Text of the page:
What Is Frozen Shoulder?
If you experience shoulder pain during movement and at rest, you may be suffering from frozen shoulder. We explain the condition, and its treatment.
Frozen shoulder affects two to five percent of people at some point during their life; women are at higher risk for this condition than men are. Although the exact cause of frozen shoulder is unknown, we do know that risk factors for this painful condition include diabetes, thyroid disorder, a history of shoulder injuries, and periods of shoulder immobilization. You may be at higher risk if you are recovering from a medical condition or procedure that affects the mobility of your arm, such as a stroke or a mastectomy.
Research suggests that this condition begins with an inflammation of the lining of the shoulder joint. Gradually, the lining thickens, the shoulder becomes stiffer, and pain increases.
The progression of frozen shoulder moves through three stages that can occur over one to two years.
- Pain stage. The shoulder is very painful during use and when the patient is at rest. This stage can last between four to nine months, and is characterized by an increase in shoulder stiffness over time.
- Frozen stage. The shoulder remains very stiff and painful when the patient attempts to use it, but pain dissipates when the shoulder is at rest. This stage can last from four months to a year.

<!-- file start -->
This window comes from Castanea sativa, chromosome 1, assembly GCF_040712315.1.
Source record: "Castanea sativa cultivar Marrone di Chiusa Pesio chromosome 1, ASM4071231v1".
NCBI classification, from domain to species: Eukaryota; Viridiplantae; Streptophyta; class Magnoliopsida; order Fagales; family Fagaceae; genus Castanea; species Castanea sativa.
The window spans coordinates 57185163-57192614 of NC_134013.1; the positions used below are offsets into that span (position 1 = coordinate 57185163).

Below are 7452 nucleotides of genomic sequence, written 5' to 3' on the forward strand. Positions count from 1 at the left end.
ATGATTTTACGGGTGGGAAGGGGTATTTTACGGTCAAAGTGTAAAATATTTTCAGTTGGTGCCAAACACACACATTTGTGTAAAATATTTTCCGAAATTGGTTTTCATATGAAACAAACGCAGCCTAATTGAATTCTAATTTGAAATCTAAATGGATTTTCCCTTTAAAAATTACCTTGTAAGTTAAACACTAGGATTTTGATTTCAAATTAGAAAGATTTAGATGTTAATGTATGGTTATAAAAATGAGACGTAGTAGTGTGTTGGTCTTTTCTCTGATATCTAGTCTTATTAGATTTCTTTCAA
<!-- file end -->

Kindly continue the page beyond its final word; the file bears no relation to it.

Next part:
- Thawing stage. Slowly, the patient regains the ability to move the shoulder over a period of several months.
Frozen shoulder won’t appear on X-rays, and is usually made through physician diagnosis and review of the patient’s medical history. An examination and comparison of the range of motion between the affected shoulder and the normal shoulder usually confirms the condition.
Treating frozen shoulder requires tremendous patience. Recovery is slow, and relatively few medical shortcuts are available to restore shoulder motion. During the pain stage, medication and cortisone shots may be used to control the patient’s discomfort. A physical therapy program of stretching will help to limit the loss of shoulder motion in the early stages of the condition, and restore lost shoulder motion when the shoulder moves into the frozen stage. Surgery is rarely necessary for frozen shoulder, and should only be considered after the majority of shoulder pain has resolved, and if the patient is unable to reclaim range of motion.
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